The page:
Accounting for Stock Options
Stanford University; National Bureau of Economic Research (NBER)
John B. Shoven
Stanford University - Department of Economics; National Bureau of Economic Research (NBER)
Research Paper Series Paper No. 1848(R1)
Employee stock options differ substantially from traded options. Most expire within 90 days of the termination of employment, and are forfeited if the employee leaves before vesting. The major accounting standards boards are in agreement that options should be expensed, but companies have legitimate complaints about the proposed methods. For example, the proposals create accounting incentives for firms to lay off employees who hold unvested and nearly worthless options. We propose a simple accounting system, based on 90 day option prices, that addresses these legitimate objections. The system produces objective, transparent, and decision-relevant information. Firms are given signifcant fexibility regarding the amortization of unvested option expense. This fexibility is created, without distorting incentives, by our use of market-based prices whenever an option expense is recognized.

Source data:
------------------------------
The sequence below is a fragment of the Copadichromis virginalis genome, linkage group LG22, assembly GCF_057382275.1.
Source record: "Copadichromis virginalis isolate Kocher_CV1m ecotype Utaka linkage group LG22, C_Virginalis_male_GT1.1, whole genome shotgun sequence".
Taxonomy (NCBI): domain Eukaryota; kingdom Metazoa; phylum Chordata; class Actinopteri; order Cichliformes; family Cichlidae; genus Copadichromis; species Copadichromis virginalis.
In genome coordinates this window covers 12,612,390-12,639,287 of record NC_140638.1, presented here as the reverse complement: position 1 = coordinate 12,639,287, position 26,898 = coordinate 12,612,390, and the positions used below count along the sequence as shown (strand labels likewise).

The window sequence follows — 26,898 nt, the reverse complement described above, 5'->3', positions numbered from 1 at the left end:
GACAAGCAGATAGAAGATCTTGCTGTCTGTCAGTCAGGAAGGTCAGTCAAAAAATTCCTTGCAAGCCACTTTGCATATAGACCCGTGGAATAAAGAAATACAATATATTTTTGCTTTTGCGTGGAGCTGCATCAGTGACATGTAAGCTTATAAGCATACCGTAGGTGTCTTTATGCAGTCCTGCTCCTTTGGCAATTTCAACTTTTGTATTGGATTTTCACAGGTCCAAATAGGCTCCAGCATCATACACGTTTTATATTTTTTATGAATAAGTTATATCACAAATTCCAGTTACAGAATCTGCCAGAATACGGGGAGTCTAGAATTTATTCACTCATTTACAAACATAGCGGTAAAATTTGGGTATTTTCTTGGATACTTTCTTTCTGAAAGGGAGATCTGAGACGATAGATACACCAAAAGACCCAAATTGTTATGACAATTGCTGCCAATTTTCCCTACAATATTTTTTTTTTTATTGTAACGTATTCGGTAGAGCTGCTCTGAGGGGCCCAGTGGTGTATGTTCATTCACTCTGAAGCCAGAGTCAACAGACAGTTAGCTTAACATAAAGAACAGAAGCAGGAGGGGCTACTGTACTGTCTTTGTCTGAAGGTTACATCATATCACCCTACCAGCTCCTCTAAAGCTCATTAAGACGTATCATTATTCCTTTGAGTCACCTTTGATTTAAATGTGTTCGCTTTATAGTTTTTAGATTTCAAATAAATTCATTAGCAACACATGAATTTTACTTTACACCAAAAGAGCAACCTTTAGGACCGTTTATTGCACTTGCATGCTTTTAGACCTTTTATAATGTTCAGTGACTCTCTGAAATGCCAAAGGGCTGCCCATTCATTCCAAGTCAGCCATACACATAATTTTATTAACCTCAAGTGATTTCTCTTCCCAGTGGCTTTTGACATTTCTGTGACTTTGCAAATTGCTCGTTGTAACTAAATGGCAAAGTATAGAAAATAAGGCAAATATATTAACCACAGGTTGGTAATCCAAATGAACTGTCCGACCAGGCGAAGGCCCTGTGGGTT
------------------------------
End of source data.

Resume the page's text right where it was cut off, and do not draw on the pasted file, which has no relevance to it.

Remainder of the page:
Number of Pages in PDF File: 53
Keywords: Accounting standards, financial statements, expensing, compensation, benefits, vesting, microeconomics
JEL Classification: J0, J3, G3, L0, L2
Date posted: June 25, 2004
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